CIA and National Reconnaissance Office (NRO) officials are especially concerned about their ability to monitor Chinese weapons developments with satellite reconnaissance because the Chinese have become so adept at camouflage.

The list of countries with space reconnaissance capability grew again last week, with the launch of Egypt's EgyptSat 1 from the Baikonur Cosmodrome in Kazakhstan.

The CIA, National Security Agency, Defense Intelligence Agency, NASA and other government organizations have a full-court press underway to process information they collected on the Asat test, which remained highly classified last week.

The spacecraft that was destroyed was launched by the Chinese in 1999 into a Sun-synchronous circular orbit inclined 98.6 deg. The FY-1C had a 5-ft.-square main body with solar arrays spanning 27 ft.

The attack occurred at 5:26 p.m. EST Jan. 11 as the target satellite was 715 mi. from the Xichang launch site in Sichuan province. It was passing about 45 deg. above the horizon at Xichang, as the Chinese ballistic missile with the kill vehicle was launched either directly from Xichang or a site nearby.

Tracking of the target satellite was managed from a large team at the Xian Chinese space tracking control center.

The azimuth from the launch point to the target was about 346 deg., or 15 deg. west of due north. The target in orbit was heading south, so the intercept involved an extremely high-velocity, nearly head-on collision, sources said. Debris from the impact was ejected in all directions at 700-1,400 mph., tracking data indicate.

The event occurred 94 min. before sunrise at Xichang, but the target satellite was in sunlight, enabling excellent monitoring of the event by the Chinese.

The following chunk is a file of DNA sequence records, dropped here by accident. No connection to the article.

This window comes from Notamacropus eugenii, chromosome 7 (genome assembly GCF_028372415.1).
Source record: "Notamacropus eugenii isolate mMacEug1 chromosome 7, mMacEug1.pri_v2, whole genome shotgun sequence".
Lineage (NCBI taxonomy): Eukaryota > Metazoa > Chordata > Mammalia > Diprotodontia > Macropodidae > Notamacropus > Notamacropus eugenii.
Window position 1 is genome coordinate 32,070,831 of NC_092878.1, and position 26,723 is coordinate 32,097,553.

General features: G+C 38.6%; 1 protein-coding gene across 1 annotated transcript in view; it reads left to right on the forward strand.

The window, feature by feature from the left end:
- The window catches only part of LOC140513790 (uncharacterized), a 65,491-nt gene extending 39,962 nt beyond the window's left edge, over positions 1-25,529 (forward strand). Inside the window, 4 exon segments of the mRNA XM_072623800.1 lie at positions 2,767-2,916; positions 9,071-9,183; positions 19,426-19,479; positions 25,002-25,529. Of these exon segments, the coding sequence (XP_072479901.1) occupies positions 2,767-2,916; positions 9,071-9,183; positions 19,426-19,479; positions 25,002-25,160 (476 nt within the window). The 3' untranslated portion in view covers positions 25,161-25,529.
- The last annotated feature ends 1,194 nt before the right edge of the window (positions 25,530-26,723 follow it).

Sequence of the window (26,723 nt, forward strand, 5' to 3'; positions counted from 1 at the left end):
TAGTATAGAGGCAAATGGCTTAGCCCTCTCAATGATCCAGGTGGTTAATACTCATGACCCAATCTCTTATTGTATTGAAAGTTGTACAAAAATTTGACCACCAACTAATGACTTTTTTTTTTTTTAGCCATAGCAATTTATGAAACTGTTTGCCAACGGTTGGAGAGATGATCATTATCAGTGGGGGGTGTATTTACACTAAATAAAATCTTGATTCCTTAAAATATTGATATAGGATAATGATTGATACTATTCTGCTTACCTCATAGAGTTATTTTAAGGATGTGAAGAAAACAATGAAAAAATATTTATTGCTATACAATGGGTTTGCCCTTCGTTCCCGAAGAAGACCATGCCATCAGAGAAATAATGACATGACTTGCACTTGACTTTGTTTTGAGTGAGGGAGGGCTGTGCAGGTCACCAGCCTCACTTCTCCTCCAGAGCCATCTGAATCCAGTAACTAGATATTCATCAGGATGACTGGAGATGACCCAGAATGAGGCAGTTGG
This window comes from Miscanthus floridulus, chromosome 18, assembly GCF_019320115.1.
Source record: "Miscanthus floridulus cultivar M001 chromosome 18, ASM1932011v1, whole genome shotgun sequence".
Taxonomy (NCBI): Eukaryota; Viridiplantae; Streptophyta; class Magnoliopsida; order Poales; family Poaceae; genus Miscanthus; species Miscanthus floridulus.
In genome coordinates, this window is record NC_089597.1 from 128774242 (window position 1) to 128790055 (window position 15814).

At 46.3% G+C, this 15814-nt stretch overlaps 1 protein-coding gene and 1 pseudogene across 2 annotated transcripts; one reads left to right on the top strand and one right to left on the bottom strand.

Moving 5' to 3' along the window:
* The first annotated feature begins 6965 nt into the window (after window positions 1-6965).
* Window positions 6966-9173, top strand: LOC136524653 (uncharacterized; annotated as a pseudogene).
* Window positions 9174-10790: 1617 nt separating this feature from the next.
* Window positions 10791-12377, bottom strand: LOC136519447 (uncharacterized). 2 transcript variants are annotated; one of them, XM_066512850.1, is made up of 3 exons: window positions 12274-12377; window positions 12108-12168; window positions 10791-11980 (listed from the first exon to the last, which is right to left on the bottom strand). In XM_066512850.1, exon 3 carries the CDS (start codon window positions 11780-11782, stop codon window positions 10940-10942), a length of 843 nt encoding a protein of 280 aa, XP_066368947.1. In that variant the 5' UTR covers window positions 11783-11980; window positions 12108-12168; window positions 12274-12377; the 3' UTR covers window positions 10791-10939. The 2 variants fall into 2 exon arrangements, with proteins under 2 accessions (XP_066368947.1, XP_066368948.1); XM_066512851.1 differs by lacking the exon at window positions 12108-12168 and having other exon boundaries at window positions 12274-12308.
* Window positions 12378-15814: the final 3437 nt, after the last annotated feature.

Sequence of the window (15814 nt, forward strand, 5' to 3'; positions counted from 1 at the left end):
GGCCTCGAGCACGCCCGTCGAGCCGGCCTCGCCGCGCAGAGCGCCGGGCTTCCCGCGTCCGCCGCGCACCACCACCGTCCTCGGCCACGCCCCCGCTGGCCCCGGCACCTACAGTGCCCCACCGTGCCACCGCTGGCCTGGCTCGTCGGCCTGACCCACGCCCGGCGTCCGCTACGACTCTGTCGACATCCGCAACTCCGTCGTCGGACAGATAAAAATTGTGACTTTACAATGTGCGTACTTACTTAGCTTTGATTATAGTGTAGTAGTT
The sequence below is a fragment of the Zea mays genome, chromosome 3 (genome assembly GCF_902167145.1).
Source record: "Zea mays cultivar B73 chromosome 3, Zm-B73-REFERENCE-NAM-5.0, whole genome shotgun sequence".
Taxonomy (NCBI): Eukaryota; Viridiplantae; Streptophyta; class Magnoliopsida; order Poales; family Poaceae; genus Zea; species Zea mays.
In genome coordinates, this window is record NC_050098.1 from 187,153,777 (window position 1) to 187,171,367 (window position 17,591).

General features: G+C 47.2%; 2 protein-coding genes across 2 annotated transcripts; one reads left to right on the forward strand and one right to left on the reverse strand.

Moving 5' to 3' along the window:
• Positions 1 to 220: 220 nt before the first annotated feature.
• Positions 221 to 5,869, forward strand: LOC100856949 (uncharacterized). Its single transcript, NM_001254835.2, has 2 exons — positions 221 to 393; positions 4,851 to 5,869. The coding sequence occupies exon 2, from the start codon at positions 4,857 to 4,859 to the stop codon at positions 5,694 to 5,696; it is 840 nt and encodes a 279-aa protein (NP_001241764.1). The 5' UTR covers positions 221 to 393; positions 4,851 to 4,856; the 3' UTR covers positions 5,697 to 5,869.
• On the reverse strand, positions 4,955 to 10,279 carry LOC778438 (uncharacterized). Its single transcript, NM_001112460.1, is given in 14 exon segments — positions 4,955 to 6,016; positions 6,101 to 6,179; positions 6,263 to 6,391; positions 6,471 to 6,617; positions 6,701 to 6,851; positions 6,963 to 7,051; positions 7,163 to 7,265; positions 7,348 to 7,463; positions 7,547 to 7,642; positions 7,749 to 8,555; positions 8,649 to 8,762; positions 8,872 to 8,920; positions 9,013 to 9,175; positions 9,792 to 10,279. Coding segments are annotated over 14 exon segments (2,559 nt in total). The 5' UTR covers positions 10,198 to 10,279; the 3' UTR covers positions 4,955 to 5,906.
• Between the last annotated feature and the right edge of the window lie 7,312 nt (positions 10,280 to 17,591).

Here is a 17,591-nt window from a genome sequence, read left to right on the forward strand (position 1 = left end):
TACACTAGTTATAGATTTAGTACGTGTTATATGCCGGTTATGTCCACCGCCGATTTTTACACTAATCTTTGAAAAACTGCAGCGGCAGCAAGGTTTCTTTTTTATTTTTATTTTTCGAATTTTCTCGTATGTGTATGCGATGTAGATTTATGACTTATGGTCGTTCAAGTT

Tracking cameras at Xichang had an excellent view of the intercept from the front, while cameras at China's other major launch site at Jiuquan in the Gobi Desert had an equally good viewing angle from behind.

U.S. Air Force Defense Support Program missile warning satellites in geosynchronous orbit detected the Xichang launch of the Asat kill vehicle, and U.S. Air Force Space Command radars monitored the FY-1C orbit both before and after the exercise.

U.S. Space Command had cataloged 32 pieces of debris through Jan. 18, but it's likely the attack left hundreds or thousands of tiny pieces of debris that could orbit for years.

The Air Force reporting on the FY-1C orbital elements have been posted once or twice daily for years, but those reports jumped to about four times per day just before the test.

The USAF radar reports all but ceased Jan. 11, then appeared to show "signs of orbital distress" when resumed temporarily a few days later. By Jan. 18, the data showed multiple debris where the FY-1C spacecraft had been before.

CHINA IS ALSO DEVELOPING A LASER Asat capability and last year illuminated a U.S. reconnaissance satellite with a laser that did no harm. "But it made us think," Donald Kerr, NRO director, said at the time.

Aviation Week reported more than 20 years ago that the U.S. has used lasers to illuminate Chinese and then Soviet satellites to obtain engineering intelligence.

Both the U.S. and former Soviet Union maintained various Asat programs throughout the Cold War. In a 1985 controversial test, a U.S. Air Force F-15 launched a miniature kill vehicle propelled by SRAM/Altair solid rocket motors to impact and destroy the USAF Solwind science spacecraft. In more recent years, the Pentagon has spent nearly $400 million developing a much more advanced KE-Asat kinetic kill vehicle. It was never used in an Asat test, but at least three standby units were built.

The U.S. Air Force still operates the 76th Space Control Sqdn., based at Peterson AFB, Colo.--the service's first offensive and defensive counterspace technology squadron. Mobile teams from the 76th can deploy worldwide to jam enemy satellite communications.